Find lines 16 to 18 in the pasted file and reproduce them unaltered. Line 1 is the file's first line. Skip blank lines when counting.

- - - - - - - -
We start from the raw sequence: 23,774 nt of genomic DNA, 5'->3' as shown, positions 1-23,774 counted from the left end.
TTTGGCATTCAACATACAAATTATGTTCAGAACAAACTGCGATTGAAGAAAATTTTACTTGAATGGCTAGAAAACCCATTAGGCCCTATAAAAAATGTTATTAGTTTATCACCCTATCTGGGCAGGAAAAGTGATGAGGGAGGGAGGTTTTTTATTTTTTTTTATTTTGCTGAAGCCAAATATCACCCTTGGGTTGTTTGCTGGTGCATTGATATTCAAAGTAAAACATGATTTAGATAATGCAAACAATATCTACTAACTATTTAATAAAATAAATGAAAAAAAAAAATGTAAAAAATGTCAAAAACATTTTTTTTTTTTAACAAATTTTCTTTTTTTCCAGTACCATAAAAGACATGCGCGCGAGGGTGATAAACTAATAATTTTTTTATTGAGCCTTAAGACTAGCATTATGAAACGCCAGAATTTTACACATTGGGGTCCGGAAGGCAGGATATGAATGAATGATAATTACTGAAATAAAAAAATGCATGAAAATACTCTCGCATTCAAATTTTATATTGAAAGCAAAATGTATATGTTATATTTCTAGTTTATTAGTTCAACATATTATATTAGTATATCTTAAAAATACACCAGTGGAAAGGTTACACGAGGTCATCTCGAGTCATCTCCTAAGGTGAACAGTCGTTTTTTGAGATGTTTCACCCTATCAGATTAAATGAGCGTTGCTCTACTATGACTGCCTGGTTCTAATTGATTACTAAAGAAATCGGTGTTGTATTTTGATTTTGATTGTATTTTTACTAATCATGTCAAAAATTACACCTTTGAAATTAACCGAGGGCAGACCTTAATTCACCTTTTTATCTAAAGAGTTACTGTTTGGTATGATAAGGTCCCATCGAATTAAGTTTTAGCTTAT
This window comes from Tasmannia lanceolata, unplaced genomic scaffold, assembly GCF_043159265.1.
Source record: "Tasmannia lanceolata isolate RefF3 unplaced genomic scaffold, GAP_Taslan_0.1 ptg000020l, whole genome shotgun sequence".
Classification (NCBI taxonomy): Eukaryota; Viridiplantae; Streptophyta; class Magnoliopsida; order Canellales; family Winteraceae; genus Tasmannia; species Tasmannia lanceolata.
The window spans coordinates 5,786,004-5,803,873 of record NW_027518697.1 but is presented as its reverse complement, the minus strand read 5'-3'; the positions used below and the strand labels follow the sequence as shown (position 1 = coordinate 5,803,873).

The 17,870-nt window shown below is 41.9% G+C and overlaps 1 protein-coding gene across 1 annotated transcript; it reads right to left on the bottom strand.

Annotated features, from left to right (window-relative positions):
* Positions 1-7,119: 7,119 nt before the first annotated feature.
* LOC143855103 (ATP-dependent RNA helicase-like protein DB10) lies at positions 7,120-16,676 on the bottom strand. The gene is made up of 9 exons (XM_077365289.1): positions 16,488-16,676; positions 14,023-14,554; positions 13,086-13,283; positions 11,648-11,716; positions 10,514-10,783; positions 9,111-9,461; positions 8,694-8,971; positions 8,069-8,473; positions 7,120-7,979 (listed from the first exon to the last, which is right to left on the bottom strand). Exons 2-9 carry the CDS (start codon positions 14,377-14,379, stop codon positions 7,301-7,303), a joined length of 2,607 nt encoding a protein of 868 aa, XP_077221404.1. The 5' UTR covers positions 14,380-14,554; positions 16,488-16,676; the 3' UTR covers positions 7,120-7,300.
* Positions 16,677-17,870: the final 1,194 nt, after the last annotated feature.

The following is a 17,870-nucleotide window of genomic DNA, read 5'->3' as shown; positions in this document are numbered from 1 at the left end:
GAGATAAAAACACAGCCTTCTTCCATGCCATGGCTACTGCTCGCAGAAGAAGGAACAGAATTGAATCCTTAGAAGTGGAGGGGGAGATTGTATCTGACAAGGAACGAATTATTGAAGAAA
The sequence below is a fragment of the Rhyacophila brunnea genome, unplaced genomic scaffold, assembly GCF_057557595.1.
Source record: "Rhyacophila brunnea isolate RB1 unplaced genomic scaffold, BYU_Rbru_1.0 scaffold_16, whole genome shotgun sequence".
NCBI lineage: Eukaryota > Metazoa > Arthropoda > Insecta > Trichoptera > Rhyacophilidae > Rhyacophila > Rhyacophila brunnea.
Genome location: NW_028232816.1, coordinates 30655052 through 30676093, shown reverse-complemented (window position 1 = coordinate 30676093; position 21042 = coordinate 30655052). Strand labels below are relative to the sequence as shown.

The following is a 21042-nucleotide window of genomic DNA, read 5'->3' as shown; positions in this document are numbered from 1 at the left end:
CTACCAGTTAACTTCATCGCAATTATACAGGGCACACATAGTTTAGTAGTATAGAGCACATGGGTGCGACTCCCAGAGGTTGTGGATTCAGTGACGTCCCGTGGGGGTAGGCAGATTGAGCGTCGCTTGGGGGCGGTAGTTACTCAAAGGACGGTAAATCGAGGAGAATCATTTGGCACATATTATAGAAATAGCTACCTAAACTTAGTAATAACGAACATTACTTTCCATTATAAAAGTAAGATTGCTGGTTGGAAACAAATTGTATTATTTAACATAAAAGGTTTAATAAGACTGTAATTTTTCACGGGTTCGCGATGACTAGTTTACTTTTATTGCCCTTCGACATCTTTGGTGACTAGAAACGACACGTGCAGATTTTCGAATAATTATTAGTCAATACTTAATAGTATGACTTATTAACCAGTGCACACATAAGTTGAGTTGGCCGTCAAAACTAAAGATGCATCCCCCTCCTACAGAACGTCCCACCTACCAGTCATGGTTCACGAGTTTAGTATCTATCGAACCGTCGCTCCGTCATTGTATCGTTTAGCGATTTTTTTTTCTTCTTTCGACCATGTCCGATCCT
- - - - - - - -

NCBI lineage: Eukaryota > Metazoa > Arthropoda > Insecta > Trichoptera > Rhyacophilidae > Rhyacophila > Rhyacophila brunnea.
Genome location: NW_028232816.1, coordinates 30655052 through 30676093, shown reverse-complemented (window position 1 = coordinate 30676093; position 21042 = coordinate 30655052). Strand labels below are relative to the sequence as shown.

The following is a 21042-nucleotide window of genomic DNA, read 5'->3' as shown; positions in this document are numbered from 1 at the left end: